The thrash-paced guitar picking set to speedy double-kick drums drives the song with unstoppable energy, with certain passages even echoing German thrash icons Kreator in the harmonised guitar lines.

The peak of the track comes as the time signature changes, giving the song some air, and an expansive soundscape is momentarily developed as the guitar solo soars through.

Wrought with lyrics and themes surrounding reincarnation in a mythological setting, armed with an epic yet sinister feel, this track is arguably the most potent number on this EP.

5 – Zero Sum

The fifth segment of the set opens with gusto at mid-tempo, and a slight math-metal bounce in the middle of the guitar riffs.

Only one minute into the frenzied grooves, the tempo sharply drops to a circle-pit worthy trudge, beating down repeatedly with a stout and booming bass sound, partnered with grinding and gruff guitar tones. The vocals sear across the mixture, giving a good balance against the low instrumental grunt.

The sludgy, mulching riffs occupy the remainder of the track, with the mid-tempo opening rhythms nowhere in sight.

Certainly, no traditional metal song-writing, and credit should be given for the unconventional structure. However, in the context of a live performance, spectators and moshers alike would probably crave for the first third of the song to make a comeback.

6 – The Statue Outside

The first thing to catch one’s ear is the keyboard synth, shrill and dramatic, like a whistling kettle, slowly building energy. In support of the synth are light, muted guitar pickings and fingered-bass chromatics, creating a haunting atmosphere.

Given the song title, one can’t help but conjure images of giant beings made of stone, shifting slowly and watching through windows in the dark.

The hypnotising introduction is brought to a halt, and the scene is reset. Some tunefully-creative tapping of guitar strings is heard, resembling that of an old telephone ringing.

Crunching, palm-muted guitar chords are then brought forth, and growling vocals drive up the energy multiple notches.

Throughout the later passages, the track grows more into the progressive metal style, with the main highlight being the lead guitar’s long notes sprawling underneath the sharp scream vocals.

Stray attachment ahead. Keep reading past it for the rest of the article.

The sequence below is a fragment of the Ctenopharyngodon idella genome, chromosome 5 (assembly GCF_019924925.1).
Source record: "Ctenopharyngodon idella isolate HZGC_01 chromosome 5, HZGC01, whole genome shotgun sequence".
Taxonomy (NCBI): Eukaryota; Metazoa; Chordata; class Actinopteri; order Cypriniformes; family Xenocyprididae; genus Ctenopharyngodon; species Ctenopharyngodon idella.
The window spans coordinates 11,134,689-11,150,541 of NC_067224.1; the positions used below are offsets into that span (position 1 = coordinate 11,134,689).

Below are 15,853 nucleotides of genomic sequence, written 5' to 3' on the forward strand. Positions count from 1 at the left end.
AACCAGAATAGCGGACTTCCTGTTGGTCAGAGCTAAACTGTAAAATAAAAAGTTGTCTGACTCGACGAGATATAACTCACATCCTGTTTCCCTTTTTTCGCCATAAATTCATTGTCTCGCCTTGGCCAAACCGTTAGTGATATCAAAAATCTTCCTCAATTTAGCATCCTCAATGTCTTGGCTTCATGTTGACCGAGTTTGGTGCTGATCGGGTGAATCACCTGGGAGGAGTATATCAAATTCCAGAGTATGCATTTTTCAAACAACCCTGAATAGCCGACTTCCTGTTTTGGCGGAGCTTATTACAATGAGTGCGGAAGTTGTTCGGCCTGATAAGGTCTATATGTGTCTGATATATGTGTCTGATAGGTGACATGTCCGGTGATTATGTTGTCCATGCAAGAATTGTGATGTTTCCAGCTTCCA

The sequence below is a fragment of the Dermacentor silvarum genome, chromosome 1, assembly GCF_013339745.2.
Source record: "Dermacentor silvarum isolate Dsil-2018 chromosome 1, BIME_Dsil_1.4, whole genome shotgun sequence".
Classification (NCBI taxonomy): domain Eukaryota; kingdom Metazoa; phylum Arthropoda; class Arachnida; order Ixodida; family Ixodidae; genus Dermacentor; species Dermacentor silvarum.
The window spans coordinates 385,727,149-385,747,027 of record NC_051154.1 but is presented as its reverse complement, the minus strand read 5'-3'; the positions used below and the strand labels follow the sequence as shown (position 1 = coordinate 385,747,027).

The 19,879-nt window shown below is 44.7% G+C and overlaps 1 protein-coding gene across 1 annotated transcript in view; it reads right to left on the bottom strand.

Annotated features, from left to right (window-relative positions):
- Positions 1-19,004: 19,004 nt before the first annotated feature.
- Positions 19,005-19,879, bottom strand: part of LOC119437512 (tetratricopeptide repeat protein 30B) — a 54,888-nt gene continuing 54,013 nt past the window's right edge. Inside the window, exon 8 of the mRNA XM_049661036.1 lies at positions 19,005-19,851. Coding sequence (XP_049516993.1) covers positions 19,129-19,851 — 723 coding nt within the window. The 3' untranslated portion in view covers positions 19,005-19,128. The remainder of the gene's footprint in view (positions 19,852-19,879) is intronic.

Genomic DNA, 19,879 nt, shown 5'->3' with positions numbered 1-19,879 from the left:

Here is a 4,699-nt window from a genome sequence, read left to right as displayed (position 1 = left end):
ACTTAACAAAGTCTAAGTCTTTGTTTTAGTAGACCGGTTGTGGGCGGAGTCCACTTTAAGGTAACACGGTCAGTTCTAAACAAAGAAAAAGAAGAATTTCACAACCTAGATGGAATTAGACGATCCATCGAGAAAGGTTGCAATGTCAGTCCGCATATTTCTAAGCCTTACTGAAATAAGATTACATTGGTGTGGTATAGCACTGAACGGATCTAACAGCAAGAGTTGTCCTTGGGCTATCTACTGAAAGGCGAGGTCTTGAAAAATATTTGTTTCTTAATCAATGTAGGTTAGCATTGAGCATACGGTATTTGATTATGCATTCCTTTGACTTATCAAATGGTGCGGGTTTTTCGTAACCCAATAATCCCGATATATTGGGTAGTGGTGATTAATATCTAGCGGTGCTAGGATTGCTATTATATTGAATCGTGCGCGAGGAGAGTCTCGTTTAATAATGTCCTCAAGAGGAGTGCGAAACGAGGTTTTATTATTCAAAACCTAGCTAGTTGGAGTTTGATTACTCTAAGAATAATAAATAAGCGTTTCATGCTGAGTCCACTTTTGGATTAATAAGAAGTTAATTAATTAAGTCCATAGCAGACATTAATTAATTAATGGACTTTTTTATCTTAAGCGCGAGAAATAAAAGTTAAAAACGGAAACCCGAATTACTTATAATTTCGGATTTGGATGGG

Special mention must also go to the bass-playing, as it tastefully weaves in and out of the mix, adding fluidity against the staccato rhythm sections.

This is one dynamic track, with a dramatic build-up and epic instrumental sections that would make this song both interesting to see performed live, but i also great fun to air-guitar in front of living room speakers.

END OF THE ROAD

Thematically, provided the title of this EP is called Darkness, it’s no surprise that it would be packed full of thrashy, gloomy metal.

Compared to the first two acts, this particular collection is less diverse in genre. Most fall within the realms of death metal, with variations on blackened, progressive and melodic, adding influences of grind and hardcore at certain points.

When considered as a collective, the most important thing that these three EPs showcase is the massive diversity in sound that can be created between different musicians of different backgrounds in New Zealand, and the range of styles prevalent in so many scenes.

Needless to say, very few of these twenty songs sound the same, and traversing from the light and melodic into the brooding and harsh has been a spectacular experience.

Guess now we all have Volume 2 to look forward to!


Review written by Paul T Gheist